Boccaccino, Boccaccio

, an artist who flourished about 1496-, is among the Cremonese, what Griilandajo, Mantegna, Vannucci, Francia, arc in their respective schools the best modern among the ancients, and the best ancient among the moderns. He was the master of Garofalo before his journey to Rome in 1500. The birth of the Madonna with other histories of her life, and that of | the Saviour in the frieze of the Dnotno at Cremona, are works of Boccaccino. The style is partly original, partly approaches that of Pietro Perugino less co-ordinate in composition, less agreeable in the airs of the heads, weaker in chiaroscuro hut richer in drapery, more varied in colour, more spirited in attitudes, and perhaps not less harmonious or pleasing in landscape and architecture. His great defect is the short and stumpy appearance which an immoderate load of drapery often gives to his figures. It is probable that he was at Rome, as Vasari pretends that he there reviled the works of Michael Angelo and what followed, as related by the same historian, admits of too much doubt to deserve attention. He died, according to Vasari, in 1518, aged fifty-eight. His son, Ca.Millo Boccaccino, was born at Cremona, in 1511, where he received the first instructions in the art of painting from his father and for some time he was obliged to conform himself to the -style and manner of his instructor. But he determined to quit that hard dry manner of colouring, to which he had been accustomed, and by degrees assumed a style of colour equally remarkable for its suavity and strength. The best remaining specimens of his art are in the church of St. Sigismondo, at Cremona; where, among the Four Evangelists, the figure of St. John, bent upwards in contrast with the arched vault, in boldness of foreshortening and truth of perspective, emulates the style of Correggio. He died very young, at a time when there was a great expectation of his arriving at very high perfection, in 1546. 1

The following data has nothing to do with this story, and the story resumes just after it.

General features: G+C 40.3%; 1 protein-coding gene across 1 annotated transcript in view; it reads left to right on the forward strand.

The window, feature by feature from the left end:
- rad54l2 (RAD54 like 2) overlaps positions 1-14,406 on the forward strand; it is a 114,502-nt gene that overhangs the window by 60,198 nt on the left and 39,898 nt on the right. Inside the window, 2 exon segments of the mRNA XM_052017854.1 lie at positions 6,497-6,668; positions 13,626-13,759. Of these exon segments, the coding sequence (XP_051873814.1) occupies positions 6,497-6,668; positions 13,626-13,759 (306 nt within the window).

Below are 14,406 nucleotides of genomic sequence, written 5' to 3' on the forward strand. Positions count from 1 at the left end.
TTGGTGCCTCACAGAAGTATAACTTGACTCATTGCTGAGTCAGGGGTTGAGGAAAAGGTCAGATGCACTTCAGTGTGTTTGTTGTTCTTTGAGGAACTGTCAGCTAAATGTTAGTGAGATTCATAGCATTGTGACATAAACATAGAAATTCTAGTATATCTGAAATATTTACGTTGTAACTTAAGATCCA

1 Pilkington.r Vasari.